There’s no doubt about it: Waldorf education takes some explaining. One of the first things a parent learns about the Waldorf school is everything is intentional. From the color of the walls to the grade school morning handshake, each piece of the education has a purpose. And the purpose is always the same: to help children develop, not just intellectually, but physically, emotionally and spiritually too.
Most of us are giving our children an educational experience very different from the one we had, and sometimes we wonder what it’s all about. Why do kindergarten teachers sing their instructions? Why don’t younger grade school students get to choose what to draw in their Main Lesson books? What is Eurythmy? Does Waldorf teach children to think? Does it prepare them for the real world? And what does a “Waldorf home” look like, anyway?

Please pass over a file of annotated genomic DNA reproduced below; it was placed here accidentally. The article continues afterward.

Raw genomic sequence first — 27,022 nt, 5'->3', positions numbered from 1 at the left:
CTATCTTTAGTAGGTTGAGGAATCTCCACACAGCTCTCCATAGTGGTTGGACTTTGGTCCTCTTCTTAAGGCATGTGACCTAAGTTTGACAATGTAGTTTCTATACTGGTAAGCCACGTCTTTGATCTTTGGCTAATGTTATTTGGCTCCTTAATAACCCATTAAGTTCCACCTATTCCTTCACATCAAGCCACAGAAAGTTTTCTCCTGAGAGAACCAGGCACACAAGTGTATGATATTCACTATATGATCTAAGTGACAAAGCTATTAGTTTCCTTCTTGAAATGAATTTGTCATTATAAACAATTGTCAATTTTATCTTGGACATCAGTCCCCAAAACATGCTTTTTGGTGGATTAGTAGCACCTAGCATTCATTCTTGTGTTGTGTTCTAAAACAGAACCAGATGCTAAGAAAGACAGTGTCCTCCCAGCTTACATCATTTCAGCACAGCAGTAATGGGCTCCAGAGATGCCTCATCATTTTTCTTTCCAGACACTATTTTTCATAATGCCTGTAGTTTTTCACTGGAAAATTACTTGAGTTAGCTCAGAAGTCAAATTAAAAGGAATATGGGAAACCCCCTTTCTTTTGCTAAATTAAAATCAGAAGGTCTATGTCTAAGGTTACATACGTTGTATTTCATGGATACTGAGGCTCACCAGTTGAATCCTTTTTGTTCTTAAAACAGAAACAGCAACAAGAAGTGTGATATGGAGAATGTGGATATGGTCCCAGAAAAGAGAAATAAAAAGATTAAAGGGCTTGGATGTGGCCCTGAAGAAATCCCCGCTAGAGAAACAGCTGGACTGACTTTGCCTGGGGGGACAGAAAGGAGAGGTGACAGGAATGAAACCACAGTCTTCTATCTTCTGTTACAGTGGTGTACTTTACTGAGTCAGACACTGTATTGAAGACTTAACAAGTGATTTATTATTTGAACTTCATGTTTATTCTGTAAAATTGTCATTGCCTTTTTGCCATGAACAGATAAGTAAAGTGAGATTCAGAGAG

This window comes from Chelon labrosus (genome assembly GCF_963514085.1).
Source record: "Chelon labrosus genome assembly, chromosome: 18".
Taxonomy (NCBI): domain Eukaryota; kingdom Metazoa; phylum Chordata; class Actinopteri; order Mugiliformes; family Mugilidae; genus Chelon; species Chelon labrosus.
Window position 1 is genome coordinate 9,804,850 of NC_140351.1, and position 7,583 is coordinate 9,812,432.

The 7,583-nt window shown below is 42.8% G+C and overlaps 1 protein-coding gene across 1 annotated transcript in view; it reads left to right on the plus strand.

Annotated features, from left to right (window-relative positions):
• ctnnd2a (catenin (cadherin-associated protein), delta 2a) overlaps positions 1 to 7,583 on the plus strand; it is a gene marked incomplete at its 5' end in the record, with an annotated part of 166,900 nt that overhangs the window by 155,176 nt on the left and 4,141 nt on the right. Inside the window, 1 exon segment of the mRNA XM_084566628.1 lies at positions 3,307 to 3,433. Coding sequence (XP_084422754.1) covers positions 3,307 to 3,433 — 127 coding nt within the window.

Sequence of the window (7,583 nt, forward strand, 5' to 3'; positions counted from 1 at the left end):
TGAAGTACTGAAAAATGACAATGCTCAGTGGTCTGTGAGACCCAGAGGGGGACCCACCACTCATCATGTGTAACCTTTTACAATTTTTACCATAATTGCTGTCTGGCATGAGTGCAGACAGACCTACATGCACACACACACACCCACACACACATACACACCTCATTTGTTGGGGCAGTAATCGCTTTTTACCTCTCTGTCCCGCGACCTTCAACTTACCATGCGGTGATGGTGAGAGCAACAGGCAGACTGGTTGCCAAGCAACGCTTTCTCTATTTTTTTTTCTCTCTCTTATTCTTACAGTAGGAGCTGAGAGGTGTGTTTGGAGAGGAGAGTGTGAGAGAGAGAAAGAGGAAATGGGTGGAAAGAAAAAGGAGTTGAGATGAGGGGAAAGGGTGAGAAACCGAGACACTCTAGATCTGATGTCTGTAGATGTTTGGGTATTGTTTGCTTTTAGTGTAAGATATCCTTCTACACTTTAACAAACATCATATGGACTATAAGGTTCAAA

“Waldorf Revealed” is a place for parents to ask these questions and more, and get straightforward answers.
Our columnist, Abigail Diehl-Noble is a Waldorf middle and high school English teacher with ten years of teaching experience. She is also mother to three young children at LCWS. As she says, “My experience as a parent has cured me of thinking there is one right way to teach or raise our children. Instead, I hope to share the ‘why’ behind the Waldorf approach, so parents can make informed decisions about the school and family culture they want.”
We invite you to read past editions of Waldorf Revealed below, and to send questions to Abigail: firstname.lastname@example.org.